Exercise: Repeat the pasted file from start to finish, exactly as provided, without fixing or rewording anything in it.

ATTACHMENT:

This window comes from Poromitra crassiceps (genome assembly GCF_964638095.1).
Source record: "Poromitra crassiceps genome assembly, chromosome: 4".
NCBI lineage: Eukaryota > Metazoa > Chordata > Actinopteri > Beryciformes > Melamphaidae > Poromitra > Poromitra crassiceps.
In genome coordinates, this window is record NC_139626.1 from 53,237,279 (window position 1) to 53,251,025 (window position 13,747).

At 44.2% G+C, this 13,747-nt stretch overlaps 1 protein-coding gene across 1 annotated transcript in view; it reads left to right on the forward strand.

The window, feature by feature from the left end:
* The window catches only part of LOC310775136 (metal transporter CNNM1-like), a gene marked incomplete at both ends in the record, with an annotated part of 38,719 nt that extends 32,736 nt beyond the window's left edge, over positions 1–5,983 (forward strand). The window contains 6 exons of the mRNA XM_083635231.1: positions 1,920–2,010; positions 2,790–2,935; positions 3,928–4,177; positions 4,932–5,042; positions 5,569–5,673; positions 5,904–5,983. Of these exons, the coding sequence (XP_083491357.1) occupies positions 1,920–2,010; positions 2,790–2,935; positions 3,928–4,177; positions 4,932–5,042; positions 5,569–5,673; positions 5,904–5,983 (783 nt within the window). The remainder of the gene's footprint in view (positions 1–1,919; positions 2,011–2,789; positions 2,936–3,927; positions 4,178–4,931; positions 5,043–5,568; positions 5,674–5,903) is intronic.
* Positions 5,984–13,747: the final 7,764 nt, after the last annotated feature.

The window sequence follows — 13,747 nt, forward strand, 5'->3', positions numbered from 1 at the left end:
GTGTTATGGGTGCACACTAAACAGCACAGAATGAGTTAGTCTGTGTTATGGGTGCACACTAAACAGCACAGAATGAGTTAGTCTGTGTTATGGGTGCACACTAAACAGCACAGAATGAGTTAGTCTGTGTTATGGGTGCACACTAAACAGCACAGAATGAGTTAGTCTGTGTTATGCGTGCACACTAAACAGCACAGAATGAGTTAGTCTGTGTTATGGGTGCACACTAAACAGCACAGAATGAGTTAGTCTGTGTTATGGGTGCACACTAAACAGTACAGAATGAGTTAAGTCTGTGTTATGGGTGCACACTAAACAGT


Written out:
This window comes from Poromitra crassiceps (genome assembly GCF_964638095.1).
Source record: "Poromitra crassiceps genome assembly, chromosome: 4".
NCBI lineage: Eukaryota > Metazoa > Chordata > Actinopteri > Beryciformes > Melamphaidae > Poromitra > Poromitra crassiceps.
In genome coordinates, this window is record NC_139626.1 from 53,237,279 (window position 1) to 53,251,025 (window position 13,747).

At 44.2% G+C, this 13,747-nt stretch overlaps 1 protein-coding gene across 1 annotated transcript in view; it reads left to right on the forward strand.

The window, feature by feature from the left end:
* The window catches only part of LOC310775136 (metal transporter CNNM1-like), a gene marked incomplete at both ends in the record, with an annotated part of 38,719 nt that extends 32,736 nt beyond the window's left edge, over positions 1–5,983 (forward strand). The window contains 6 exons of the mRNA XM_083635231.1: positions 1,920–2,010; positions 2,790–2,935; positions 3,928–4,177; positions 4,932–5,042; positions 5,569–5,673; positions 5,904–5,983. Of these exons, the coding sequence (XP_083491357.1) occupies positions 1,920–2,010; positions 2,790–2,935; positions 3,928–4,177; positions 4,932–5,042; positions 5,569–5,673; positions 5,904–5,983 (783 nt within the window). The remainder of the gene's footprint in view (positions 1–1,919; positions 2,011–2,789; positions 2,936–3,927; positions 4,178–4,931; positions 5,043–5,568; positions 5,674–5,903) is intronic.
* Positions 5,984–13,747: the final 7,764 nt, after the last annotated feature.

The window sequence follows — 13,747 nt, forward strand, 5'->3', positions numbered from 1 at the left end:
GTGTTATGGGTGCACACTAAACAGCACAGAATGAGTTAGTCTGTGTTATGGGTGCACACTAAACAGCACAGAATGAGTTAGTCTGTGTTATGGGTGCACACTAAACAGCACAGAATGAGTTAGTCTGTGTTATGGGTGCACACTAAACAGCACAGAATGAGTTAGTCTGTGTTATGCGTGCACACTAAACAGCACAGAATGAGTTAGTCTGTGTTATGGGTGCACACTAAACAGCACAGAATGAGTTAGTCTGTGTTATGGGTGCACACTAAACAGTACAGAATGAGTTAAGTCTGTGTTATGGGTGCACACTAAACAGT